July 3, 2023

SOUTH KOREA: World-First Look Inside Providence, The ‘Cult Next Door’ Targeting Australian Women. Founded In 1978 By Self-Professed ‘Messiah’, Their Presence In More Than 70 Countries.

Wow. ๐Ÿ˜ณ I just finished watching this documentary and boy is this a wild scary story and a warning for young women to be careful out there. Apparently the cult leader was censoring any information about their cult and obviously South Korean government and media obliged with the censorship as well. I mean come on they have to know what's going on right? This cult is sex trafficking women. I just found out about that South Korean cult myself and they've been around since 1978. (emphasis mine) 
7NEWS Spotlight published July 3, 2023: The Cult Next Door: Global investigation into a dangerous ‘religious’ group. 7NEWS Spotlight documentary.

7News Spotlight, Australia local
written by Sarah Greenhalgh
Monday July 3, 2023

Trigger warning: This article contains descriptions of sexual assault

A guided tour through the sinister caves of a cult compound in rural South Korea where members are sexually assaulted wasn’t quite what I’d envisaged for my first Spotlight assignment.

But in a world-first, that’s where the crew and I ended up as part of our month’s long investigation into the depraved South Korean cult targeting Australian women; a group the Australian Federal Police’s sex-trafficking unit is now also investigating.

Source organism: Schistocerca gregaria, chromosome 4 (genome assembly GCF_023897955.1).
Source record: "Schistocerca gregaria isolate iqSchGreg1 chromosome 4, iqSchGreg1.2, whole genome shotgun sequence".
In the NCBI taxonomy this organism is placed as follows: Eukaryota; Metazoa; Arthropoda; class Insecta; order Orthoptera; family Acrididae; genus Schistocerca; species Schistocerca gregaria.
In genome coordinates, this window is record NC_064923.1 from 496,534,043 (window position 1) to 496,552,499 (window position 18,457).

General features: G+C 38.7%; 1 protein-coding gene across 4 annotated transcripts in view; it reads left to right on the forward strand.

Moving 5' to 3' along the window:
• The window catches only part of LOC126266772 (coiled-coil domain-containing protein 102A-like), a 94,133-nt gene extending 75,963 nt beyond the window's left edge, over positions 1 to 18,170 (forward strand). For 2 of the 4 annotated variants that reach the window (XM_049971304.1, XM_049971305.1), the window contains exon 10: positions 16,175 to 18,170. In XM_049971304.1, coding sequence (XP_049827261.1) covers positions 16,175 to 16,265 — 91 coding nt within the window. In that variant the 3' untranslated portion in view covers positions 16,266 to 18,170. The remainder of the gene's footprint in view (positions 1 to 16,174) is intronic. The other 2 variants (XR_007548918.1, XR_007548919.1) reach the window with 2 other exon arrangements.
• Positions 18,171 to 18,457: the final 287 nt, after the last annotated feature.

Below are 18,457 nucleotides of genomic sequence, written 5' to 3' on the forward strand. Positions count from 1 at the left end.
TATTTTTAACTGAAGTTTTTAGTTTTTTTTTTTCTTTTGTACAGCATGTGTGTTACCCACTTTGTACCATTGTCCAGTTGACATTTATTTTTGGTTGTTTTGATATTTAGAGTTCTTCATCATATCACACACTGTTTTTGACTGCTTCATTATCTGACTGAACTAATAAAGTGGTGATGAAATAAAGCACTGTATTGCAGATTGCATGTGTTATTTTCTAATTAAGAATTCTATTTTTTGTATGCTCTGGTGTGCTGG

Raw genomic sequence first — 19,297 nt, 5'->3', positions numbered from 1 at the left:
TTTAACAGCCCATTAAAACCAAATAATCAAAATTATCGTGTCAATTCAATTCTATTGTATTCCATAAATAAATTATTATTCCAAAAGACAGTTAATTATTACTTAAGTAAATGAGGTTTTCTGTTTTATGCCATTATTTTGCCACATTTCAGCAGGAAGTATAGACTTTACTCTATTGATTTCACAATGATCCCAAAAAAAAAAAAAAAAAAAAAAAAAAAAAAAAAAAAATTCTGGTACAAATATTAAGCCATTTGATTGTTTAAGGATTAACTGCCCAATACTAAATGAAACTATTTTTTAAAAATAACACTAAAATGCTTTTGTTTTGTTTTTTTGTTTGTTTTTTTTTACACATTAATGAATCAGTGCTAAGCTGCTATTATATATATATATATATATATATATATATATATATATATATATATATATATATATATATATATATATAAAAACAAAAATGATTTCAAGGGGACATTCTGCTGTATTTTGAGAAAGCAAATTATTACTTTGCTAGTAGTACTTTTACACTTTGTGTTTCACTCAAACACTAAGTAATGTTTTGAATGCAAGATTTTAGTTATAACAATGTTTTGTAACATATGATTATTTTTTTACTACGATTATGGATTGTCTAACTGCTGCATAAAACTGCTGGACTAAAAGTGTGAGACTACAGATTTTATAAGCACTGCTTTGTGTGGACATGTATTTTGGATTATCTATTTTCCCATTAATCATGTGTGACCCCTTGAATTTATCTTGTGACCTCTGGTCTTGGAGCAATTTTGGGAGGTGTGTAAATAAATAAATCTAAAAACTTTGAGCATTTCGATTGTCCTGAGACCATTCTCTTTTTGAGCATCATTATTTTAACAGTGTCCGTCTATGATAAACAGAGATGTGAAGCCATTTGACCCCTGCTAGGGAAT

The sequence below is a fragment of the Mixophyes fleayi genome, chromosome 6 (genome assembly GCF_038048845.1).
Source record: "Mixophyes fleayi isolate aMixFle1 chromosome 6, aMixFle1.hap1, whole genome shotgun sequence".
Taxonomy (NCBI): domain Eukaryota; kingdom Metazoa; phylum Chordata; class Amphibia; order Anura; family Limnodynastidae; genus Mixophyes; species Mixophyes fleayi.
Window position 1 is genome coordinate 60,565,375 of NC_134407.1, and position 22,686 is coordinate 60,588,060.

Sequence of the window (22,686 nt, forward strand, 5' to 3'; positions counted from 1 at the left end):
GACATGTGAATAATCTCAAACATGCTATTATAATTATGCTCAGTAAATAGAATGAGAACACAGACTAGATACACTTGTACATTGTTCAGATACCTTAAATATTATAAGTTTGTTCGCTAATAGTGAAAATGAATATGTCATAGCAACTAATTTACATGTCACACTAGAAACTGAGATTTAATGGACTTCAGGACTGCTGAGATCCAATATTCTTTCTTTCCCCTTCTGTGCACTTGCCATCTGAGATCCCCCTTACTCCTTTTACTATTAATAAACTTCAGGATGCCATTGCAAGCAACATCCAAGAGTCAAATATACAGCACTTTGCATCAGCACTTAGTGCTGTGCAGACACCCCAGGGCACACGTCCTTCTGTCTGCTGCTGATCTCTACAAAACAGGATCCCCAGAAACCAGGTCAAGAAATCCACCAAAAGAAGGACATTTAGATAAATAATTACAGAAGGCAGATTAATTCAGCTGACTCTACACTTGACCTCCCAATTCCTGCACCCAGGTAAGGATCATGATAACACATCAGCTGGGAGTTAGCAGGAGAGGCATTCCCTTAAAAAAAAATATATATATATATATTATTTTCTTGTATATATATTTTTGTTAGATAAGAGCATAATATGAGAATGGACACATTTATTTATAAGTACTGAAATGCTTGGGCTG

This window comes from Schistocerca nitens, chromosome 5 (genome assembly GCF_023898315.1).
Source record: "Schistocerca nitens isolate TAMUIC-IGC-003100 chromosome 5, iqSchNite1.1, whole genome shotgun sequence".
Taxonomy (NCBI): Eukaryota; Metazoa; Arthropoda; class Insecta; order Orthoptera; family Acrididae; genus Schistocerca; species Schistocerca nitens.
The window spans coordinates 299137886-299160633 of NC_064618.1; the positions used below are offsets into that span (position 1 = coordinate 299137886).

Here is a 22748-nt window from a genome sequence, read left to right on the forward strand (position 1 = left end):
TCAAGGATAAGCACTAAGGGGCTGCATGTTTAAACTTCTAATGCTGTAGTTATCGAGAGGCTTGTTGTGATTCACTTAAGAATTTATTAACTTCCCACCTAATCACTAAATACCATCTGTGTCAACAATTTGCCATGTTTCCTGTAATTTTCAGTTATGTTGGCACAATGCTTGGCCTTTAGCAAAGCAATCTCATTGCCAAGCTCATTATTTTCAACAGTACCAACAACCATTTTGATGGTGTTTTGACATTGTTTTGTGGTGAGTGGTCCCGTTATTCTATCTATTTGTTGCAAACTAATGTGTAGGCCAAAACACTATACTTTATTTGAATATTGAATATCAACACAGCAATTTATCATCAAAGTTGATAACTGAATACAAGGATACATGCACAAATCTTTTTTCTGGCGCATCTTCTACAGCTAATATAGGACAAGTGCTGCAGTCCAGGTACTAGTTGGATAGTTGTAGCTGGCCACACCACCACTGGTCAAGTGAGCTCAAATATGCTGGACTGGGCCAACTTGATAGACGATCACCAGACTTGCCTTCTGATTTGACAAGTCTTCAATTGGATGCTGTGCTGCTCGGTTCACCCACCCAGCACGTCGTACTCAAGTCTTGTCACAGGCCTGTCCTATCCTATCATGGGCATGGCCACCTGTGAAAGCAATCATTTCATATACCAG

“Providence” was founded in 1978 by self-professed ‘messiah’ Jung Myung Seok (JMS). The group claims to be a Christian religious movement with more than 40,000 Korean members and a presence in more than 70 countries, including Australia.

The ‘churches’ we’ve visited in Australia are just like those in Seoul, South Korea. There’s no signage, no lists of services, certainly no standard, ‘open door’ church policy. Instead, the faithful meet behind frosted glass, using secret pin codes for access.

Providence, in South Korea, is a cult.

Australian woman Amy* was recruited to join Providence while she was on her way to meet a friend for a game of bowling at Melbourne Central.

“All of a sudden, somebody tapped me on my shoulder, I turned around and two girls were smiling at me ... they asked me to do a survey about my faith” explains Amy.

Liz had just finished Year 12 when she was approached at the Canberra Centre.

“I was on a gap year, so I was looking to travel, I was working part-time, and I was also thinking about what I was going do with my life. I was in a really good position to be susceptible to psychological coercion, and they definitely took advantage of that”.

Enticed by faith and friendship, both women eventually moved into cult houses, where every aspect of their life was controlled. They were told to wake up at 2am each day to pray to JMS. As they began deteriorating physically and mentally, their new “friends” introduced Liz and Amy to the controversial aspects of the Providence doctrine, including the concept of “faith stars”.